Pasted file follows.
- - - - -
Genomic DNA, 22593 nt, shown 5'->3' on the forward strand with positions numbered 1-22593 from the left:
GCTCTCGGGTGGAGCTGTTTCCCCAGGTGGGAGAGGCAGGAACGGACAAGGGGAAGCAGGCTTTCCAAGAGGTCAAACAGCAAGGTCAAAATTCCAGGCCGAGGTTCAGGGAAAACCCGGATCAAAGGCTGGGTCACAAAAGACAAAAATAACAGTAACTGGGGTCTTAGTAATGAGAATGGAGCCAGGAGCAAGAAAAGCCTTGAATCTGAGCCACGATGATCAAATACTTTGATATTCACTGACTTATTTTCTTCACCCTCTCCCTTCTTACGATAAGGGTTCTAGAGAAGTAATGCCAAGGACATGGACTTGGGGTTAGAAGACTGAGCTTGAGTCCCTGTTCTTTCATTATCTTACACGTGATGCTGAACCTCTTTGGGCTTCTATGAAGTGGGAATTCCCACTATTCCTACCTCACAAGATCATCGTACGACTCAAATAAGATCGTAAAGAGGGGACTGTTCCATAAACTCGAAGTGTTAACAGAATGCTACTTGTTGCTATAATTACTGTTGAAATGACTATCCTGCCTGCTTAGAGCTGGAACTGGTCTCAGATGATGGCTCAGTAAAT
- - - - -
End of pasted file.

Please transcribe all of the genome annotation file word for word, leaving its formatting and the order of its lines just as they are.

Genomic DNA, 22593 nt, shown 5'->3' on the forward strand with positions numbered 1-22593 from the left:
GCTCTCGGGTGGAGCTGTTTCCCCAGGTGGGAGAGGCAGGAACGGACAAGGGGAAGCAGGCTTTCCAAGAGGTCAAACAGCAAGGTCAAAATTCCAGGCCGAGGTTCAGGGAAAACCCGGATCAAAGGCTGGGTCACAAAAGACAAAAATAACAGTAACTGGGGTCTTAGTAATGAGAATGGAGCCAGGAGCAAGAAAAGCCTTGAATCTGAGCCACGATGATCAAATACTTTGATATTCACTGACTTATTTTCTTCACCCTCTCCCTTCTTACGATAAGGGTTCTAGAGAAGTAATGCCAAGGACATGGACTTGGGGTTAGAAGACTGAGCTTGAGTCCCTGTTCTTTCATTATCTTACACGTGATGCTGAACCTCTTTGGGCTTCTATGAAGTGGGAATTCCCACTATTCCTACCTCACAAGATCATCGTACGACTCAAATAAGATCGTAAAGAGGGGACTGTTCCATAAACTCGAAGTGTTAACAGAATGCTACTTGTTGCTATAATTACTGTTGAAATGACTATCCTGCCTGCTTAGAGCTGGAACTGGTCTCAGATGATGGCTCAGTAAAT